The racer wants to be checked

But the MC12 doesn’t get any real fire anymore, it has stood still for a long time and the 19-inchers of the 345 class are eager to transfer the concentrated torque (652 Newton meters at 5500 rpm). Soon built up a little too much speed – and the static friction says goodbye. Narrow roads curb the urge to go as fast as possible. After all, there should not be a single scratch on the 2.10 meter wide beast that is worth several million.


Below the ventilation slots is the tempting-sounding twelve-cylinder.

(Photo: Patrick Broich)

Yet. Enjoying the angry, dull-sounding 65-degree twelve-cylinder also works quite well with a personal speed range ending on this side of 6000 rpm. You also have to be careful with the load. Logically, the highly developed four-valve engine could cheer up to 7500 trips and really go forward. But that’s not what it’s all about, it’s more about the feeling of actually driving an MC12.

If it were all about dynamics, the effort to get this homologation model for a ride would be wasted. The racer, which weighs about 1.5 tons, needs about eleven seconds before the speedometer reaches 200 km/h. That was fast in 2004. Today, however, cars interrupt seven seconds in this discipline. And they cost a fraction of what you should spend on an MC12.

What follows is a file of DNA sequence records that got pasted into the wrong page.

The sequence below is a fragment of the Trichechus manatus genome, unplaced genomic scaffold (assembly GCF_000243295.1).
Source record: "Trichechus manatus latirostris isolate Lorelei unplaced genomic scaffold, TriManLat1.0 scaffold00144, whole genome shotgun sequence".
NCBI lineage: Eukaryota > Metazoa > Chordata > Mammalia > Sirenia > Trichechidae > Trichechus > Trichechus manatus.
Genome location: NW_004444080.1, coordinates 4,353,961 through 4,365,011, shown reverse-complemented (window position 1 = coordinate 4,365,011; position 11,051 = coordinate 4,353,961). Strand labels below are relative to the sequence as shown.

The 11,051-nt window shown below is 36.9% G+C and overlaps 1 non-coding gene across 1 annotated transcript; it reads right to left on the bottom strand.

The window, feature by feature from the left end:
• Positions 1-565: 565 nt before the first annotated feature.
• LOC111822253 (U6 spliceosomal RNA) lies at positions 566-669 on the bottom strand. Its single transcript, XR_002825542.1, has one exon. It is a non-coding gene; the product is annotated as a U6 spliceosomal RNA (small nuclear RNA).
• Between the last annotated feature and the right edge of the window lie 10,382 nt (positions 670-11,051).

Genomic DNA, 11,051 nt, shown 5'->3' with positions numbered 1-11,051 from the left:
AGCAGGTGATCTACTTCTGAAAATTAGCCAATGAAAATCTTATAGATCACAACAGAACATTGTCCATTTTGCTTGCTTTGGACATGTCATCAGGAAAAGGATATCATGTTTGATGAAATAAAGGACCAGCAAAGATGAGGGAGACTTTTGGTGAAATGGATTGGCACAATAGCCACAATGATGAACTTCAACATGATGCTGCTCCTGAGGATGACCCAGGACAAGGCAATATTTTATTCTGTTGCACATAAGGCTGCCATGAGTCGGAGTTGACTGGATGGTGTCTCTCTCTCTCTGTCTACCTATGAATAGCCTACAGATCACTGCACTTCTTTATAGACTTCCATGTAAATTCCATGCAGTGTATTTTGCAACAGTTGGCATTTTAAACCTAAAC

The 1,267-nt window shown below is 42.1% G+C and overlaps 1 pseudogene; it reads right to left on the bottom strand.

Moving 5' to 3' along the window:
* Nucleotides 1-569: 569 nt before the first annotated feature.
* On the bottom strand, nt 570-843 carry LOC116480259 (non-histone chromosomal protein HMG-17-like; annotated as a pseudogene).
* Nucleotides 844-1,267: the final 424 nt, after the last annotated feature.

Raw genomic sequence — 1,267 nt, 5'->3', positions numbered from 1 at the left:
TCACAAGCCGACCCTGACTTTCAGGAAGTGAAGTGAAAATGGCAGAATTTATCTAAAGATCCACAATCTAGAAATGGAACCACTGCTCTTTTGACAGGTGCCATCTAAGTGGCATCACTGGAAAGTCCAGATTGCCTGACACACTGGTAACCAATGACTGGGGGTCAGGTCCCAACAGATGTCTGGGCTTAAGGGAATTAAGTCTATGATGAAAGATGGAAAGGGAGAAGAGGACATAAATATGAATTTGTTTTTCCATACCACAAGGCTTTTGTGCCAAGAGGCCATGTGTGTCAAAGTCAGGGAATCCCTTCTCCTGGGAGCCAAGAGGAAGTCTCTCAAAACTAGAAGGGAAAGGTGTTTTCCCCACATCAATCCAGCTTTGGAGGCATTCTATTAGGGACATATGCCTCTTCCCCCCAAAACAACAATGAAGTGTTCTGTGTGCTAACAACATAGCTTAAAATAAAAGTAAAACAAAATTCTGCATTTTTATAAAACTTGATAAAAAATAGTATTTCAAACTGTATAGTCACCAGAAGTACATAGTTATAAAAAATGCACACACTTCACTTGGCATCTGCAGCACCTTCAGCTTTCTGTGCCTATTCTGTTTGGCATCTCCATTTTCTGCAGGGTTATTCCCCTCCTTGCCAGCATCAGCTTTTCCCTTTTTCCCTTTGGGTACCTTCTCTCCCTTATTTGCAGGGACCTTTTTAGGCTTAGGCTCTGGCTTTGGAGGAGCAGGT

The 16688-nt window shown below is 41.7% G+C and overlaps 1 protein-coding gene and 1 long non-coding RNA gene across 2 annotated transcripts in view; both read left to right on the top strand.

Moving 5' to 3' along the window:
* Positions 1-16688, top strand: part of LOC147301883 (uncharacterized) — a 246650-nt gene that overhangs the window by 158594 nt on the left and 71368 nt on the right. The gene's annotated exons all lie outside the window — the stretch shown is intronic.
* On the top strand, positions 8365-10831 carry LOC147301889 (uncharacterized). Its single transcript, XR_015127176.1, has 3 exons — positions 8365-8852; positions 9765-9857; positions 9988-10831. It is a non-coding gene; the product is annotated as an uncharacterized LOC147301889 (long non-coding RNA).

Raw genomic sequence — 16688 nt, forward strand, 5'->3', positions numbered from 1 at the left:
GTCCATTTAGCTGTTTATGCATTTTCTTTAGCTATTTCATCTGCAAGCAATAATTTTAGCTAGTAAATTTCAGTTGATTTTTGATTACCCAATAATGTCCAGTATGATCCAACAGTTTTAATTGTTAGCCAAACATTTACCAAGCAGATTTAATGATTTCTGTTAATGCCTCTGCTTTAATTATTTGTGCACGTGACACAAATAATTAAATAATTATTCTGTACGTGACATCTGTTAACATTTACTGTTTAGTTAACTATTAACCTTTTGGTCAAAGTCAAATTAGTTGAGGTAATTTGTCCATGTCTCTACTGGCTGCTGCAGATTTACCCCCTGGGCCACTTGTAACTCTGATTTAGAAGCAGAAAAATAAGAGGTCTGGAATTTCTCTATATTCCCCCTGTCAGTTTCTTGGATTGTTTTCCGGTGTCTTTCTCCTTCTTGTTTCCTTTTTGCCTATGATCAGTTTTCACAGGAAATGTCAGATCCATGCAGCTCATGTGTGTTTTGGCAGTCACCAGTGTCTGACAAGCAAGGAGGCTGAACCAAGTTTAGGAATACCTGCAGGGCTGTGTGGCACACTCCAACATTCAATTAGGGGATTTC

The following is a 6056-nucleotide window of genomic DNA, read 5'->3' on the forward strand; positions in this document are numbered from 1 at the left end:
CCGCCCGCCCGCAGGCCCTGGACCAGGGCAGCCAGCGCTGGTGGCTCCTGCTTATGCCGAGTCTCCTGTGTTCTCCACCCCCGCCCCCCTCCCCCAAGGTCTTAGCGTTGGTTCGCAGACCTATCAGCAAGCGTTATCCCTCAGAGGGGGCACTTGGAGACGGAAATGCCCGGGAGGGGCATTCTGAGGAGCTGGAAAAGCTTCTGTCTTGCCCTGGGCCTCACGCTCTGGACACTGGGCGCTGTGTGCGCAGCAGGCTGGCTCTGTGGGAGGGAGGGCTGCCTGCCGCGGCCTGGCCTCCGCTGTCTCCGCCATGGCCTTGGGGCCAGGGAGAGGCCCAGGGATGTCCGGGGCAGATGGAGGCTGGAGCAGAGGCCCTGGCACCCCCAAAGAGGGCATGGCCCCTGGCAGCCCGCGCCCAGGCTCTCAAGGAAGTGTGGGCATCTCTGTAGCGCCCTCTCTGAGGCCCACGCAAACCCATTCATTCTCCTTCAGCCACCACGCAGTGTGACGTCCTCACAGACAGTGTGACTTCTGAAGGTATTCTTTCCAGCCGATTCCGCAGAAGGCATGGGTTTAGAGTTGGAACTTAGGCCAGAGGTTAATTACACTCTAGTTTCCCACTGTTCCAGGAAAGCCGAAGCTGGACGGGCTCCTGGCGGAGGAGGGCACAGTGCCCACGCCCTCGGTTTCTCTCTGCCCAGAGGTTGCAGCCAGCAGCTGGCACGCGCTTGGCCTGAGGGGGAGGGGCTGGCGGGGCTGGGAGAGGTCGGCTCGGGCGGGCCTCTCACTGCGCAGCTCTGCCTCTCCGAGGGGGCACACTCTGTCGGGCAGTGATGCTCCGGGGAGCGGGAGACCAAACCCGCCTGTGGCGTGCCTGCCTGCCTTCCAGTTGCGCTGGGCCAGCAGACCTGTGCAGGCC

Exception Maserati nothing for everyday use


Unfortunately, most MC12’s don’t leave the showroom.

(Photo: Patrick Broich)

Crazy thought – would an MC12 be conceivable for everyday use? If money were a secondary factor, at least maintenance wouldn’t be the issue. However, the dimensions pose certain challenges. The Italian is not only more than two meters wide, but also more than five meters long, which in combination with the scarce brightness (there is no rear window to see through) can cause problems. The MC12 easily overcomes obstacles such as speed bumps on the road. The lifting system raises the chassis and sounds a little tired with a grumpy tone, but still immaculate after 18 years.

Maybe a ride now and then would be the compromise. Outrageously expensive collector cars should also be driven rather than just sitting in air-conditioned display cases. This appeal is not just for MC12 owners, but for all owners in similar price ranges. And to be honest – it would be nice to be able to admire super rare cars every now and then.